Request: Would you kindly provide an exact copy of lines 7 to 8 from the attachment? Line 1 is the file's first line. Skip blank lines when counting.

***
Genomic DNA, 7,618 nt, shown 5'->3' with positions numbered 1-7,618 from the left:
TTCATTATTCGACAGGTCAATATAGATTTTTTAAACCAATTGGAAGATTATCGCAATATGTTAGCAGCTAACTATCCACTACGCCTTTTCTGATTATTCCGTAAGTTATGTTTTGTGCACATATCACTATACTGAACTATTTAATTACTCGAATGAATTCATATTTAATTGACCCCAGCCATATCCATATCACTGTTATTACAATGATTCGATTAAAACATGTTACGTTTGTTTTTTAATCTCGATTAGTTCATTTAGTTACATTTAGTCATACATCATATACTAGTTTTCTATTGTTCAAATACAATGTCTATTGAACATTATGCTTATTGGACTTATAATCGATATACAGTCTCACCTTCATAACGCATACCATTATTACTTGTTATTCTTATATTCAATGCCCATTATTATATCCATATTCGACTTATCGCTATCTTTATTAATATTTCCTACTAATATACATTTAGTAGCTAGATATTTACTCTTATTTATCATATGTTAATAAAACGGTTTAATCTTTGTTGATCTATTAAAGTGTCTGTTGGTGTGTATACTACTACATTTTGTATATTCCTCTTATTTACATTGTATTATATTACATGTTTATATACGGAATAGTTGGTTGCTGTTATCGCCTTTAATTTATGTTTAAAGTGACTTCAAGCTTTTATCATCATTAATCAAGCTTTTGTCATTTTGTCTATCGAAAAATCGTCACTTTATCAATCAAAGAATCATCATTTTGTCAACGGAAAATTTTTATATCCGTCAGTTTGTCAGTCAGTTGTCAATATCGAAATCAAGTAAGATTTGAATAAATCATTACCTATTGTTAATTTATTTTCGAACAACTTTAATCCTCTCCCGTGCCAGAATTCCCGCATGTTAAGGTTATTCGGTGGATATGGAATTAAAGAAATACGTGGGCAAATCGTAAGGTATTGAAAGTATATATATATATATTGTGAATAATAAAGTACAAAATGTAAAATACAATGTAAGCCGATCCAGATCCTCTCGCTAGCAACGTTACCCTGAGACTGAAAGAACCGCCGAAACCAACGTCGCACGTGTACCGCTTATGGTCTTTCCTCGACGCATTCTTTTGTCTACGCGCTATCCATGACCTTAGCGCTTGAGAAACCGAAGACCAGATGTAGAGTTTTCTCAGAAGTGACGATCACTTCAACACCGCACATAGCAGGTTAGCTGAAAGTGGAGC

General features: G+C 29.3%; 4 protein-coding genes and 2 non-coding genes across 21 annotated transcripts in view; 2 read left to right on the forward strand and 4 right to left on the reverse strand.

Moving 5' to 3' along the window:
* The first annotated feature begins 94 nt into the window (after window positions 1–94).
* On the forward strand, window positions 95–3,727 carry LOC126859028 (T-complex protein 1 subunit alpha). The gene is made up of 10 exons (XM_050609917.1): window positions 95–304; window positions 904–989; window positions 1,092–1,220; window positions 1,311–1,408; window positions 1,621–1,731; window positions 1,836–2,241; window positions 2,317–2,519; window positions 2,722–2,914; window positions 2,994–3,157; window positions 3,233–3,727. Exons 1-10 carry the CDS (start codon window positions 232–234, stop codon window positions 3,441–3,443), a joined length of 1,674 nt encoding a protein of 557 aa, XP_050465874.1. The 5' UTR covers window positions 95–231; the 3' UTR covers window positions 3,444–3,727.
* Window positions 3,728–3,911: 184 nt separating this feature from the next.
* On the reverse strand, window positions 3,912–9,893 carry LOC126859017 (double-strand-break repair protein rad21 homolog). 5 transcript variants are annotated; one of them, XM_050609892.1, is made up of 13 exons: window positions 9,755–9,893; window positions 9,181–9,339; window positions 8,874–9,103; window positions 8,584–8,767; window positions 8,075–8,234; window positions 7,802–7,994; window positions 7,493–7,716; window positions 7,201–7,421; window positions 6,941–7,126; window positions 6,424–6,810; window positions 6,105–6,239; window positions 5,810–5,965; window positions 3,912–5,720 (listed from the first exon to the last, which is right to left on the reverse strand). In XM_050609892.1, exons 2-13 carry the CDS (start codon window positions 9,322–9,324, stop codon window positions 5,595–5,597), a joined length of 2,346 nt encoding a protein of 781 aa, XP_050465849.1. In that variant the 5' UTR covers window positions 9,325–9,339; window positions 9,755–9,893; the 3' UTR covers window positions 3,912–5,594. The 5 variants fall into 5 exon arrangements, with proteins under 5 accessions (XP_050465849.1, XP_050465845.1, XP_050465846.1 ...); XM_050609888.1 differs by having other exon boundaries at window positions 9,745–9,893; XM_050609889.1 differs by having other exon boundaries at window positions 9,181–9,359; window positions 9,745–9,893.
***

* Window positions 3,728–3,911: 184 nt separating this feature from the next.
* On the reverse strand, window positions 3,912–9,893 carry LOC126859017 (double-strand-break repair protein rad21 homolog). 5 transcript variants are annotated; one of them, XM_050609892.1, is made up of 13 exons: window positions 9,755–9,893; window positions 9,181–9,339; window positions 8,874–9,103; window positions 8,584–8,767; window positions 8,075–8,234; window positions 7,802–7,994; window positions 7,493–7,716; window positions 7,201–7,421; window positions 6,941–7,126; window positions 6,424–6,810; window positions 6,105–6,239; window positions 5,810–5,965; window positions 3,912–5,720 (listed from the first exon to the last, which is right to left on the reverse strand). In XM_050609892.1, exons 2-13 carry the CDS (start codon window positions 9,322–9,324, stop codon window positions 5,595–5,597), a joined length of 2,346 nt encoding a protein of 781 aa, XP_050465849.1. In that variant the 5' UTR covers window positions 9,325–9,339; window positions 9,755–9,893; the 3' UTR covers window positions 3,912–5,594. The 5 variants fall into 5 exon arrangements, with proteins under 5 accessions (XP_050465849.1, XP_050465845.1, XP_050465846.1 ...); XM_050609888.1 differs by having other exon boundaries at window positions 9,745–9,893; XM_050609889.1 differs by having other exon boundaries at window positions 9,181–9,359; window positions 9,745–9,893.